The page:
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Whenever a student has an assignment such as this in which he is required to extend the narrative in some manner, the most important consideration must be to maintain verisimilitude. That is, in composing a letter from Crooks, the student will want to stay within the perimeters of the author's characterization. So, an examination of the attributes and foibles of the character are first necessary. (A reread of Chapter Four will be helpful)
Here are some points to consider:
- The reader has been made aware of the social position of Crooks as the lowest of all; he is isolated from the other men because of his race and must reside in the barn with the mules. However, he is not a backward or ignorant man; his quarters is neat and contains books, a dictionary, and a copy of the California Civil Code.
- When he learns of Lennie's and George's plans, Crooks is tantalized by the idea of having something to own as well as the idea that he could live openly with others as he did when he was a child.
- His terrible loneliness, his inability to have someone "to measure" himself by, is what Crooks wishes desperately to escape.
In composing the letter, therefore, the student as Crooks can write that he has talked with Lennie, who has extended friendship to him. And, because of this extension of friendship and sharing Lennie and George's plan of owning a farm, Crooks would like very much to contribute to their efforts. Since he has some money saved, he could buy a share in the place; his knowledge of the law (remember his Civil Code book) will be useful to them as will his skill with raising animals (remember he has mentioned his childhood in the country with chickens, etc.). Crooks may also volunteer to handle the financial aspects of the farm, explaining that he has read books on how to manage places and one's money. Remember, too, that Crooks even offers to work for free if he is only allowed to participate in the "dream."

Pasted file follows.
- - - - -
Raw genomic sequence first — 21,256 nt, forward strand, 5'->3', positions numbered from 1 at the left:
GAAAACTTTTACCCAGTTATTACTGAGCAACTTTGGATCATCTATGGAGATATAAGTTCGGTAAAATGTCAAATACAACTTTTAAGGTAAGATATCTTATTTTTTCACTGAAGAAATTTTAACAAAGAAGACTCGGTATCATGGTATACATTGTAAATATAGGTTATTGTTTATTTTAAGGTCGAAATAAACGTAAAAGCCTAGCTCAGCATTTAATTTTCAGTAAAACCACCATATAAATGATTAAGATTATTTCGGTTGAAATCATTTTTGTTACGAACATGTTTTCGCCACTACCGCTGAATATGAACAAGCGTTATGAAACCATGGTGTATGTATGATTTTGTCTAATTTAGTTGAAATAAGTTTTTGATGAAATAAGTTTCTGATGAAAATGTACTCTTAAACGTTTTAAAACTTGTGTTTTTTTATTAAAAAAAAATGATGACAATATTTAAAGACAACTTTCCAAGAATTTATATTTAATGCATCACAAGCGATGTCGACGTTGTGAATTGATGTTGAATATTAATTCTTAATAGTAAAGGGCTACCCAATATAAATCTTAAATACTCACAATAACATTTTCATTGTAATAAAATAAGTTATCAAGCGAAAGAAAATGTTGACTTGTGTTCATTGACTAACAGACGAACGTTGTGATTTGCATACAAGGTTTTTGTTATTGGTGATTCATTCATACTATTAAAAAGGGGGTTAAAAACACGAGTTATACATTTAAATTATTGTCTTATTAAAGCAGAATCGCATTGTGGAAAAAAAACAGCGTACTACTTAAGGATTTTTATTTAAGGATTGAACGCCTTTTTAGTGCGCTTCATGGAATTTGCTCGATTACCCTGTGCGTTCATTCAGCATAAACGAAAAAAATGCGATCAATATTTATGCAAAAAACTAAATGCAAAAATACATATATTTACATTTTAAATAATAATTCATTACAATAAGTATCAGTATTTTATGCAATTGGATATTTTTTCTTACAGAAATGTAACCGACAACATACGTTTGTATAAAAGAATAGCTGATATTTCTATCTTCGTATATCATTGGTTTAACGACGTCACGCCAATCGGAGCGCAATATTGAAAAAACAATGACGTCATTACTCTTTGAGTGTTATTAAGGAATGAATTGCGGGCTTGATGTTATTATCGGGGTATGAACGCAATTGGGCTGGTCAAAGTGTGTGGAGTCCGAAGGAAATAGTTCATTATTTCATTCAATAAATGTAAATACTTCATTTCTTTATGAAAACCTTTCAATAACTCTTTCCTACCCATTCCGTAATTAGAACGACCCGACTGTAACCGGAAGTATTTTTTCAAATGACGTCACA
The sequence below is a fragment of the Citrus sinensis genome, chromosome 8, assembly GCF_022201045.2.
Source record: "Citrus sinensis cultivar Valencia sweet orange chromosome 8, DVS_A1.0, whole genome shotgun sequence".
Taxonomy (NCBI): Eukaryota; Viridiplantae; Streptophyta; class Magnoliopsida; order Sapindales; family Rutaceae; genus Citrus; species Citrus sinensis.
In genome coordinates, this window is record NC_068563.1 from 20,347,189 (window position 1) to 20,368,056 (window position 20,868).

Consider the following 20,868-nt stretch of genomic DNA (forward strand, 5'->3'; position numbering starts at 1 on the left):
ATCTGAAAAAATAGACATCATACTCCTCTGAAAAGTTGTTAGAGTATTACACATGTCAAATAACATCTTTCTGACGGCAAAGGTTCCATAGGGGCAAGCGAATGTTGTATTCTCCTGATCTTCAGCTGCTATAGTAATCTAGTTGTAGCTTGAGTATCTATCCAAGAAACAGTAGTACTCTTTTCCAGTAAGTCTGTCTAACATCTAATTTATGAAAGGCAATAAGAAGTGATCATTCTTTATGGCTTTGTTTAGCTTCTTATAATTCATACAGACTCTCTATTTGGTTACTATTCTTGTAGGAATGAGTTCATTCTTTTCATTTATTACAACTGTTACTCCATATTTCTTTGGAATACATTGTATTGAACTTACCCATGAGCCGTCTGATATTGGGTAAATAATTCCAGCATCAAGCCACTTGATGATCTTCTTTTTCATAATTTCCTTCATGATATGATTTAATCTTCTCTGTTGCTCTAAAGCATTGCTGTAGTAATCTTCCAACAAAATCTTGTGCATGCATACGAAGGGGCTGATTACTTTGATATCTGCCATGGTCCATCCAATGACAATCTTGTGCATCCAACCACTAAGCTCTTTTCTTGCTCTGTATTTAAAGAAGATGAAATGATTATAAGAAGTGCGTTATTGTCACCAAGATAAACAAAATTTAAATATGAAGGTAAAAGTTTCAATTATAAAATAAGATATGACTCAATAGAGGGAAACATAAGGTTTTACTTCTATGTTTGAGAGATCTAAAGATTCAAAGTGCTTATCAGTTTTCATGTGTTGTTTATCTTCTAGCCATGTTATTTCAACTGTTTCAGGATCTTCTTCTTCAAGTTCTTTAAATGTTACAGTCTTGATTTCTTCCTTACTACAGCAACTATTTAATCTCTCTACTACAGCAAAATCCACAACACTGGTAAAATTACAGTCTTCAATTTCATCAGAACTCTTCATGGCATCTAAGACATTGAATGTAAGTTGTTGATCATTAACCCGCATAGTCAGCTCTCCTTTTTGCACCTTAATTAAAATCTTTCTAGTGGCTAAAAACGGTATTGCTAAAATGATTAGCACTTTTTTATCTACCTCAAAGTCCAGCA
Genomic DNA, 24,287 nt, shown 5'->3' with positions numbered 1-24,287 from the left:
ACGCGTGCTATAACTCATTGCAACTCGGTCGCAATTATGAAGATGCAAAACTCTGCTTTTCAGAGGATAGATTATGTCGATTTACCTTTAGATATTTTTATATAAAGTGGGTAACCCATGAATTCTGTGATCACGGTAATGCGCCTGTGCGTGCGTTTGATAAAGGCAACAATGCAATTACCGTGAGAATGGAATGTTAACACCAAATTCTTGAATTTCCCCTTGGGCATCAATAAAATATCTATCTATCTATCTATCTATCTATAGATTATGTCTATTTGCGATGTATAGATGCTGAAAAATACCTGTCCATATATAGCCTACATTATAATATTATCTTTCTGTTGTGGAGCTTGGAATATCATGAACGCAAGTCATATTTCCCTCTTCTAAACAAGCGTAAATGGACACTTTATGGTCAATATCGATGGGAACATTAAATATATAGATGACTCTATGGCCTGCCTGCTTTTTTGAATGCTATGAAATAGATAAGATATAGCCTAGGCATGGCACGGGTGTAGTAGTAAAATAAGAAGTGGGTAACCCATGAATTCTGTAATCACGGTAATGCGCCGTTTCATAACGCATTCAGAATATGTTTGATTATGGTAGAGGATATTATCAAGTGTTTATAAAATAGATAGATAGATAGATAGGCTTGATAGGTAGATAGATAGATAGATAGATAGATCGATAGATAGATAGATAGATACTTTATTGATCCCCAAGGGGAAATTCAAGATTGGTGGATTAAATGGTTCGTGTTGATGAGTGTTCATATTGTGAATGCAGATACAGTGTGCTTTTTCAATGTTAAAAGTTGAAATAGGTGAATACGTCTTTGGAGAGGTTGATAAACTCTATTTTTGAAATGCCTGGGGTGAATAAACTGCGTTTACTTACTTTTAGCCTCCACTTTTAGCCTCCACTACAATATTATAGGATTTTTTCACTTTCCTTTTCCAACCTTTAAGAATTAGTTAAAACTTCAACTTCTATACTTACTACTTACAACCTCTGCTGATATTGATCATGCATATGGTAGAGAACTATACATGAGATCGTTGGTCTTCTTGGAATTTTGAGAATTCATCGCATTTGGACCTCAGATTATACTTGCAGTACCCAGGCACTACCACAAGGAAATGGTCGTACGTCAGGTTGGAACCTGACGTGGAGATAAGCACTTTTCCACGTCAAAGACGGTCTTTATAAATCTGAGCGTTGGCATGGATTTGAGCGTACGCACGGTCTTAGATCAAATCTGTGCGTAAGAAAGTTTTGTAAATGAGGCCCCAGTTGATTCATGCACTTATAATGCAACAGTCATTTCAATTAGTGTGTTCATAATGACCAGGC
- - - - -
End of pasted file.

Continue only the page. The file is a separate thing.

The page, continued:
Without making a direct mention of his being lonely, the student writing Crooks's letter will wish to indirectly communicate to George the terrible loneliness and isolation from which he suffers. Perhaps, Crooks might write that he would so like to be able to eat with others and laugh with others because then he can know what he really is. Then, Crooks can end with a positive note, suggesting that his partnership with Lennie and George will help ease some of their burdens so that they can relax more.
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